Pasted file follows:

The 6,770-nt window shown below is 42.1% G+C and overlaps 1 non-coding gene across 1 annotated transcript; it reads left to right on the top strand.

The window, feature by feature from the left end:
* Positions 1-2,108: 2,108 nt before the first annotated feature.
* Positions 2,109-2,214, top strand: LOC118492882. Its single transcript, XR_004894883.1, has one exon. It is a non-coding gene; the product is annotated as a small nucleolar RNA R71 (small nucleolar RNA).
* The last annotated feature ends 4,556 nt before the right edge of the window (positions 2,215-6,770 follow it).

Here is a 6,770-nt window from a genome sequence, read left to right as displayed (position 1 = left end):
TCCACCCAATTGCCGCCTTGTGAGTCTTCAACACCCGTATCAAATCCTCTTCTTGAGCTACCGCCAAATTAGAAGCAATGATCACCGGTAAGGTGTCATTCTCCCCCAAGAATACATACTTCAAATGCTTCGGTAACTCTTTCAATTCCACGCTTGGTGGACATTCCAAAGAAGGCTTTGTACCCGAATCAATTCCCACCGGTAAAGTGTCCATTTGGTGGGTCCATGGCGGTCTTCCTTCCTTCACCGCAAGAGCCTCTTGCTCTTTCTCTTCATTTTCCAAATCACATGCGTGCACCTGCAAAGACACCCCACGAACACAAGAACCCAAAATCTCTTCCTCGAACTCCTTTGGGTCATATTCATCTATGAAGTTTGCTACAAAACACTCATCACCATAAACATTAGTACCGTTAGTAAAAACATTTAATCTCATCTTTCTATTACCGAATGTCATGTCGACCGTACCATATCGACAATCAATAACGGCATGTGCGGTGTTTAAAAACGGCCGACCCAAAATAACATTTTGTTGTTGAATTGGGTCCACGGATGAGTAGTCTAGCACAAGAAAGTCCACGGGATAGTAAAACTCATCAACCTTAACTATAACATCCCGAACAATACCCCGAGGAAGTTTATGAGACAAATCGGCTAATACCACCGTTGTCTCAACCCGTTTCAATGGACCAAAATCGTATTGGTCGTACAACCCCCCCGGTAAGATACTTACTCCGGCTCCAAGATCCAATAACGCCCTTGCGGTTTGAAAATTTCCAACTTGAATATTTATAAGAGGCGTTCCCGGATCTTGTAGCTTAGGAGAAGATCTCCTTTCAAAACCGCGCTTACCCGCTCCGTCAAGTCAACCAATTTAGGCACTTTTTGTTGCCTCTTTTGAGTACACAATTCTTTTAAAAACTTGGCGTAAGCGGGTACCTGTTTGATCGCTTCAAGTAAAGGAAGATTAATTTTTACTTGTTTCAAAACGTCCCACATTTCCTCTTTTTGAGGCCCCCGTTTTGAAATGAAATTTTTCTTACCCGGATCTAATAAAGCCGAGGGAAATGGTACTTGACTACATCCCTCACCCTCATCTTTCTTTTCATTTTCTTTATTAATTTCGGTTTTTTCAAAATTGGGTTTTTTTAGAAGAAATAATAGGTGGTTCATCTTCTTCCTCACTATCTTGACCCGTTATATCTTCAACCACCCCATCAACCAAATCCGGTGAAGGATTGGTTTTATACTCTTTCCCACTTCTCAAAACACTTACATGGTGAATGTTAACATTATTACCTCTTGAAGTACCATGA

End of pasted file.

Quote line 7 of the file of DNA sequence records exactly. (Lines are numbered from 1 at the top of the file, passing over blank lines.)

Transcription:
TCCACCCAATTGCCGCCTTGTGAGTCTTCAACACCCGTATCAAATCCTCTTCTTGAGCTACCGCCAAATTAGAAGCAATGATCACCGGTAAGGTGTCATTCTCCCCCAAGAATACATACTTCAAATGCTTCGGTAACTCTTTCAATTCCACGCTTGGTGGACATTCCAAAGAAGGCTTTGTACCCGAATCAATTCCCACCGGTAAAGTGTCCATTTGGTGGGTCCATGGCGGTCTTCCTTCCTTCACCGCAAGAGCCTCTTGCTCTTTCTCTTCATTTTCCAAATCACATGCGTGCACCTGCAAAGACACCCCACGAACACAAGAACCCAAAATCTCTTCCTCGAACTCCTTTGGGTCATATTCATCTATGAAGTTTGCTACAAAACACTCATCACCATAAACATTAGTACCGTTAGTAAAAACATTTAATCTCATCTTTCTATTACCGAATGTCATGTCGACCGTACCATATCGACAATCAATAACGGCATGTGCGGTGTTTAAAAACGGCCGACCCAAAATAACATTTTGTTGTTGAATTGGGTCCACGGATGAGTAGTCTAGCACAAGAAAGTCCACGGGATAGTAAAACTCATCAACCTTAACTATAACATCCCGAACAATACCCCGAGGAAGTTTATGAGACAAATCGGCTAATACCACCGTTGTCTCAACCCGTTTCAATGGACCAAAATCGTATTGGTCGTACAACCCCCCCGGTAAGATACTTACTCCGGCTCCAAGATCCAATAACGCCCTTGCGGTTTGAAAATTTCCAACTTGAATATTTATAAGAGGCGTTCCCGGATCTTGTAGCTTAGGAGAAGATCTCCTTTCAAAACCGCGCTTACCCGCTCCGTCAAGTCAACCAATTTAGGCACTTTTTGTTGCCTCTTTTGAGTACACAATTCTTTTAAAAACTTGGCGTAAGCGGGTACCTGTTTGATCGCTTCAAGTAAAGGAAGATTAATTTTTACTTGTTTCAAAACGTCCCACATTTCCTCTTTTTGAGGCCCCCGTTTTGAAATGAAATTTTTCTTACCCGGATCTAATAAAGCCGAGGGAAATGGTACTTGACTACATCCCTCACCCTCATCTTTCTTTTCATTTTCTTTATTAATTTCGGTTTTTTCAAAATTGGGTTTTTTTAGAAGAAATAATAGGTGGTTCATCTTCTTCCTCACTATCTTGACCCGTTATATCTTCAACCACCCCATCAACCAAATCCGGTGAAGGATTGGTTTTATACTCTTTCCCACTTCTCAAAACACTTACATGGTGAATGTTAACATTATTACCTCTTGAAGTACCATGA